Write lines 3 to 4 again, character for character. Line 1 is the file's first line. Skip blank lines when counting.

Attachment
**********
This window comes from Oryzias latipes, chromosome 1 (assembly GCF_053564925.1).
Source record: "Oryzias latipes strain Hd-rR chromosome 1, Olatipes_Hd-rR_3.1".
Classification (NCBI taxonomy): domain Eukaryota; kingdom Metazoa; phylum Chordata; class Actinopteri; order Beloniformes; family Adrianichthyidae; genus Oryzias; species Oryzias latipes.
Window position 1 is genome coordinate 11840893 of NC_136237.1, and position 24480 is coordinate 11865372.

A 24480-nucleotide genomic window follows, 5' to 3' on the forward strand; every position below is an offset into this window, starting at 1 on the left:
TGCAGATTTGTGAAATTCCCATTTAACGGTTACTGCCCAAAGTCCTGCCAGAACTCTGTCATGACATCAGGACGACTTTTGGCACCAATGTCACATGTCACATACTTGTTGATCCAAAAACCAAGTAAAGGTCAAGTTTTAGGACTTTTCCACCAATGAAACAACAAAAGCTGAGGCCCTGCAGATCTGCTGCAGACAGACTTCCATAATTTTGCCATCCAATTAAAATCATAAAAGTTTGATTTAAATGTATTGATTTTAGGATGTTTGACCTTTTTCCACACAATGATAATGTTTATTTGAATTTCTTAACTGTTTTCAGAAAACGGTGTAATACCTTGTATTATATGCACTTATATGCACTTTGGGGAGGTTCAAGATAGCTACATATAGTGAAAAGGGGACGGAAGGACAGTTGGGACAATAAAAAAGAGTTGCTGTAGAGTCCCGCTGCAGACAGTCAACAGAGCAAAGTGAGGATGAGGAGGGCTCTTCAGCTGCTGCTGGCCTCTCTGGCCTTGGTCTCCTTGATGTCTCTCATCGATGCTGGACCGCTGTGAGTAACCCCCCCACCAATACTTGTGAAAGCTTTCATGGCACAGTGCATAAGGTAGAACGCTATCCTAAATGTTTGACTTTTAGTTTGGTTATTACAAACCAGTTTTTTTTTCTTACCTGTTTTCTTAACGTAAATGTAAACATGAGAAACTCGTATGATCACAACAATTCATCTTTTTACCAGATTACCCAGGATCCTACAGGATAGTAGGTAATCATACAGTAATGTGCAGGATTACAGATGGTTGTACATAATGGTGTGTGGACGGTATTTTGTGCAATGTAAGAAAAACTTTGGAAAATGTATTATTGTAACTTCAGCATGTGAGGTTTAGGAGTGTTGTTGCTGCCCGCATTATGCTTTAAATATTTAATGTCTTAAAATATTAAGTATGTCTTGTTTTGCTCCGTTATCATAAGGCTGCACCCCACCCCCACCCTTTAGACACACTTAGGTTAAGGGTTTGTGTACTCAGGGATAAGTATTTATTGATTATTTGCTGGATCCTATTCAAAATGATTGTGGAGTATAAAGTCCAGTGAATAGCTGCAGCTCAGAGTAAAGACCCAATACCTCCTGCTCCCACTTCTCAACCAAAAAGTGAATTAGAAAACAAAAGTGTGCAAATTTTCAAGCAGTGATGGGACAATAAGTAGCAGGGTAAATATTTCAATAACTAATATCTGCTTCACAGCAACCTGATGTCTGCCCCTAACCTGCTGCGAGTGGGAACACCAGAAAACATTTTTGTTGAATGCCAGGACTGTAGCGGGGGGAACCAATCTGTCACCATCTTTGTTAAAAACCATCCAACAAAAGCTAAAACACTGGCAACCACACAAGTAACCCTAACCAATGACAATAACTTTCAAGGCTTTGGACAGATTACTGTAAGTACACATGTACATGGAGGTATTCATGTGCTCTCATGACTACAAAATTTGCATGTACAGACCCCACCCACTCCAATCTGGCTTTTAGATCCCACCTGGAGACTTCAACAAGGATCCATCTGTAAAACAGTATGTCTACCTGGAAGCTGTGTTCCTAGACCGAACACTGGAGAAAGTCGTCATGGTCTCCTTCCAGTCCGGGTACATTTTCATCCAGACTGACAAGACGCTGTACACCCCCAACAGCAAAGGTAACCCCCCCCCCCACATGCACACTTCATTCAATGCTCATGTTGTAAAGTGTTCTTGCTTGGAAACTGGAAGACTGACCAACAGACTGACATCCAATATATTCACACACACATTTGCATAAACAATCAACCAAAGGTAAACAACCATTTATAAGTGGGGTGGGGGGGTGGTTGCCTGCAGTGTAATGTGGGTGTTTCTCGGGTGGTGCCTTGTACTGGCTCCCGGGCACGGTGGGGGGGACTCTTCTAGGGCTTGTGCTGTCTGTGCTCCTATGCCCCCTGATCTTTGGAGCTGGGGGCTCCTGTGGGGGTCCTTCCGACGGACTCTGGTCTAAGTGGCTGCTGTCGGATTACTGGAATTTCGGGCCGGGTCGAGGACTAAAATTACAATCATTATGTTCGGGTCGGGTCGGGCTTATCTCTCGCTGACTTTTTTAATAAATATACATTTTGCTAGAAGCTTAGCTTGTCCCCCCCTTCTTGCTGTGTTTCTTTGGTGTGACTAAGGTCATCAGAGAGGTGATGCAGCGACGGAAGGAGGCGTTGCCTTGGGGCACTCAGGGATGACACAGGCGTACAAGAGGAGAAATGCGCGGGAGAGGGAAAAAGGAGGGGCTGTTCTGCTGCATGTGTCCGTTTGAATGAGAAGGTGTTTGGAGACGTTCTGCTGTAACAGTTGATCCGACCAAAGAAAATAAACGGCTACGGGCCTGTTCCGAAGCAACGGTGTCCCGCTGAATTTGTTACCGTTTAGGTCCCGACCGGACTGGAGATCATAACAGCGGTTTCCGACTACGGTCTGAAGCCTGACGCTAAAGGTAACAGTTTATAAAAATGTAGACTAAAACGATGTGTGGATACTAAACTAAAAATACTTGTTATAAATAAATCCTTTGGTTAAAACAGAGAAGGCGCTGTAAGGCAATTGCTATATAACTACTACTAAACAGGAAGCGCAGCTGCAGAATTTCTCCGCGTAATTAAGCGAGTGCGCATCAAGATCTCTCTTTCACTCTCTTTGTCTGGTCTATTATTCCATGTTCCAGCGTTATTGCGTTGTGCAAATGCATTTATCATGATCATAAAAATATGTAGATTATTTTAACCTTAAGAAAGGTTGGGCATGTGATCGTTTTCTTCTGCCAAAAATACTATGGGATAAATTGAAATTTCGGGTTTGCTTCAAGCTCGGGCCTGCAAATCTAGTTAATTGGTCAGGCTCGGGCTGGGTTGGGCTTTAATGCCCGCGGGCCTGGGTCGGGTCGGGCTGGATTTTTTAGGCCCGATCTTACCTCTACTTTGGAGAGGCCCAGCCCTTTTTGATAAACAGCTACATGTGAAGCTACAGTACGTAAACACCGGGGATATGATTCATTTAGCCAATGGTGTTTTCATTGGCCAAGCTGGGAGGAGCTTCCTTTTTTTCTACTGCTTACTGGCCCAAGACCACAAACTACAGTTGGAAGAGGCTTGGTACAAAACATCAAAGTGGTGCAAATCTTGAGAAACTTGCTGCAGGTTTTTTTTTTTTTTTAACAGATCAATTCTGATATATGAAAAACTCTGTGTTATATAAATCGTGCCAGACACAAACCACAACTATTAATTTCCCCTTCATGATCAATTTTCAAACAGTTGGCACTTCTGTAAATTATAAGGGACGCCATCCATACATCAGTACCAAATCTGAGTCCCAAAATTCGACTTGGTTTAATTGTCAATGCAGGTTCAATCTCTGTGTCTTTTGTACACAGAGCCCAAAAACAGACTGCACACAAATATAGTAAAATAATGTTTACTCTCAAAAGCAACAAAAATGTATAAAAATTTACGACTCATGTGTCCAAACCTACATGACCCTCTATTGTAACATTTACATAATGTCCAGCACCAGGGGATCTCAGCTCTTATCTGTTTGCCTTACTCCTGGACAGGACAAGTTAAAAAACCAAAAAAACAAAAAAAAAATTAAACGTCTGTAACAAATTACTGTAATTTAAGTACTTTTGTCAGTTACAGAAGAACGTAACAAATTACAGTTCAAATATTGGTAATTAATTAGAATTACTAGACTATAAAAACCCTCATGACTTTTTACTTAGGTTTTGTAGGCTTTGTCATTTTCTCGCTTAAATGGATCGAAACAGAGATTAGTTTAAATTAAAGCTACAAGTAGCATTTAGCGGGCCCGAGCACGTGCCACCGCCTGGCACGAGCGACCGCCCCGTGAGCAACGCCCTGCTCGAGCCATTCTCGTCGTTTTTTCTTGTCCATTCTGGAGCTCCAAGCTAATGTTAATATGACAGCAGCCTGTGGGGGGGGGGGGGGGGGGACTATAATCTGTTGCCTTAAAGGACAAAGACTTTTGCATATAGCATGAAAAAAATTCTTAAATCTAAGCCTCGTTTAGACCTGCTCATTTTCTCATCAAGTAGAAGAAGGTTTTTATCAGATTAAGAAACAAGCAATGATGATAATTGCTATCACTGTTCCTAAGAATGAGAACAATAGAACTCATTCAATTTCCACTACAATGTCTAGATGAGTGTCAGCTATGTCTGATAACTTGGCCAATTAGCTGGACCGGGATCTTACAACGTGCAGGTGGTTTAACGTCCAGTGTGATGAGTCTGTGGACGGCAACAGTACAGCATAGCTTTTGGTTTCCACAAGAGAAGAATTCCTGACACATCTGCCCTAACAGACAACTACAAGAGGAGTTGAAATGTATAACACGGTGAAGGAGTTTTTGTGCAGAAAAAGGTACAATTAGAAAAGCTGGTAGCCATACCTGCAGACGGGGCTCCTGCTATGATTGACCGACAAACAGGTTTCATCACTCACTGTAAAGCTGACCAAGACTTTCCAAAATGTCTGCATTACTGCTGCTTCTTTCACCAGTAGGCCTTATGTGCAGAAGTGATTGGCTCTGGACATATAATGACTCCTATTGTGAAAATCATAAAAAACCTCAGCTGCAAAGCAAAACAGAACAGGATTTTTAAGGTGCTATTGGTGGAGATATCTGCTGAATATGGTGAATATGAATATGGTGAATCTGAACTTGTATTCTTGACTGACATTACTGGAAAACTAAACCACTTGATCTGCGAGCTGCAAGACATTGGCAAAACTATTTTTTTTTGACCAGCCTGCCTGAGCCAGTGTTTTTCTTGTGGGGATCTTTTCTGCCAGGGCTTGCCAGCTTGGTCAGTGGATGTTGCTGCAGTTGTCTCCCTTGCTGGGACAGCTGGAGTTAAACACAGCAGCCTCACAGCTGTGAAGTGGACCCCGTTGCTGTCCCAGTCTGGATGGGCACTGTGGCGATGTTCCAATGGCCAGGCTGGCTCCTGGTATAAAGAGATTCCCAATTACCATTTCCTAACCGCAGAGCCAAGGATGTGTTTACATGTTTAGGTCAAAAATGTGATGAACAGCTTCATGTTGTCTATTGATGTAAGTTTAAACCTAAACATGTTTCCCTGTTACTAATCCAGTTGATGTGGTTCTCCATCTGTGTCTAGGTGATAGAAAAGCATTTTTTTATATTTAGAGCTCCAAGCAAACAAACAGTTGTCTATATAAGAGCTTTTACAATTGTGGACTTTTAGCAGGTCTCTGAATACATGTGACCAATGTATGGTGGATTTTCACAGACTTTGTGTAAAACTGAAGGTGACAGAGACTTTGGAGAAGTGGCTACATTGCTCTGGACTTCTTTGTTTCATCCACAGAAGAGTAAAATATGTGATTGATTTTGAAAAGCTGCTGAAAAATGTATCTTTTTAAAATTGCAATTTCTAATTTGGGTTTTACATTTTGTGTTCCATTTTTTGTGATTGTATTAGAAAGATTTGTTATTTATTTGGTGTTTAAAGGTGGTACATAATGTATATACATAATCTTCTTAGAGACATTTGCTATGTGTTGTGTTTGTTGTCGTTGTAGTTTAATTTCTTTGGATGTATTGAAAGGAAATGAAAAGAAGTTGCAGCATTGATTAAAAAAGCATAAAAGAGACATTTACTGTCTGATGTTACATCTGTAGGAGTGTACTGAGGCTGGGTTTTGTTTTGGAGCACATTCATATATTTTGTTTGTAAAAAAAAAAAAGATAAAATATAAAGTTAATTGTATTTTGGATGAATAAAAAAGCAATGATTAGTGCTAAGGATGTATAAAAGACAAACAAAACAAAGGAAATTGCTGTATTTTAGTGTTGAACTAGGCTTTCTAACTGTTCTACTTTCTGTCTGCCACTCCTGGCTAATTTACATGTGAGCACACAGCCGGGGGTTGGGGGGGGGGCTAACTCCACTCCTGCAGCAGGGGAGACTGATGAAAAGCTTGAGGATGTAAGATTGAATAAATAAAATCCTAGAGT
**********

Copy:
Classification (NCBI taxonomy): domain Eukaryota; kingdom Metazoa; phylum Chordata; class Actinopteri; order Beloniformes; family Adrianichthyidae; genus Oryzias; species Oryzias latipes.
Window position 1 is genome coordinate 11840893 of NC_136237.1, and position 24480 is coordinate 11865372.